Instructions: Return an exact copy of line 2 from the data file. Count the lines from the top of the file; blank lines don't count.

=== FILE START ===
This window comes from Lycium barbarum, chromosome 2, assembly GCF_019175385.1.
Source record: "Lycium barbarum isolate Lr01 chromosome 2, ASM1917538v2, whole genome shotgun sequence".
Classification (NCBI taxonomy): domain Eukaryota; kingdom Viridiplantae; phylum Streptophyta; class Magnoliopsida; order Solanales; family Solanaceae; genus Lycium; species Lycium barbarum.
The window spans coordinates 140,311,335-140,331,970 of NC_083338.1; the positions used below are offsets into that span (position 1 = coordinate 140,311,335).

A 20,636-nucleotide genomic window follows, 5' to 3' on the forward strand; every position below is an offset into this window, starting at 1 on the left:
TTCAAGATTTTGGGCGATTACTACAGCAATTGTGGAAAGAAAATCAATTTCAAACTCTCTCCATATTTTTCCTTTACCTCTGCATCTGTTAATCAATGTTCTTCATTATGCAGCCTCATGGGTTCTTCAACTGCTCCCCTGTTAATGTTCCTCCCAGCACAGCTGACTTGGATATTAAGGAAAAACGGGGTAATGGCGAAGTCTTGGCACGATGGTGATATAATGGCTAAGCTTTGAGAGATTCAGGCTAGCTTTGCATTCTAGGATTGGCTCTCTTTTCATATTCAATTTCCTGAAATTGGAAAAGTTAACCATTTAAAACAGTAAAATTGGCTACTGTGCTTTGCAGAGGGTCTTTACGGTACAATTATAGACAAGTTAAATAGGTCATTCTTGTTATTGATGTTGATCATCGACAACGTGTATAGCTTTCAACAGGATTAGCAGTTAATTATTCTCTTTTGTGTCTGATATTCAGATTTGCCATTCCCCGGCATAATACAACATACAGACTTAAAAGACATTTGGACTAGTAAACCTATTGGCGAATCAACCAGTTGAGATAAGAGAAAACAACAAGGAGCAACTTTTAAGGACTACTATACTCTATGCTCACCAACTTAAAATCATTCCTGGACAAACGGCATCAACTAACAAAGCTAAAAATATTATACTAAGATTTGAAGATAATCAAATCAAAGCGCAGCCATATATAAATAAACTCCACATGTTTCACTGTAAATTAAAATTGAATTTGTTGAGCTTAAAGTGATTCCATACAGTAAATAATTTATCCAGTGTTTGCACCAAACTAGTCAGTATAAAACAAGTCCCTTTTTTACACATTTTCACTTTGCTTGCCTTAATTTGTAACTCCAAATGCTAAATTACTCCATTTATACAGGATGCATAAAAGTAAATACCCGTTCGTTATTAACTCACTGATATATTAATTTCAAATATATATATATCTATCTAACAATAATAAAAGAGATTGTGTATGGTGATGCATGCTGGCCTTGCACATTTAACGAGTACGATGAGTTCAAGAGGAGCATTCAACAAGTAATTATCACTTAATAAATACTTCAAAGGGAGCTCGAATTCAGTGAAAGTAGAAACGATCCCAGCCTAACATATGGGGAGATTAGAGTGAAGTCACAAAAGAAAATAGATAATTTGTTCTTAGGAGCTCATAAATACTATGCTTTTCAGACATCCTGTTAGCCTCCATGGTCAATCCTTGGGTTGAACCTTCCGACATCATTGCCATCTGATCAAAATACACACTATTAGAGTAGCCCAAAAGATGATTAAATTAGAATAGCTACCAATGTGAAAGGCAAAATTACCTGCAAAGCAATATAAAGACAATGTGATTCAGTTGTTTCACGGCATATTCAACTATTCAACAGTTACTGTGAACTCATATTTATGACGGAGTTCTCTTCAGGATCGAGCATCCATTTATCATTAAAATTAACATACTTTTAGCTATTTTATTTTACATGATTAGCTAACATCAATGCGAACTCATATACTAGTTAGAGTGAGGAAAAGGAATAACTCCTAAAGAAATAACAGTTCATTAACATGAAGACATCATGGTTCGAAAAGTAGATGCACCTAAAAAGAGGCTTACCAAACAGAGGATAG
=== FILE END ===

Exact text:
Source record: "Lycium barbarum isolate Lr01 chromosome 2, ASM1917538v2, whole genome shotgun sequence".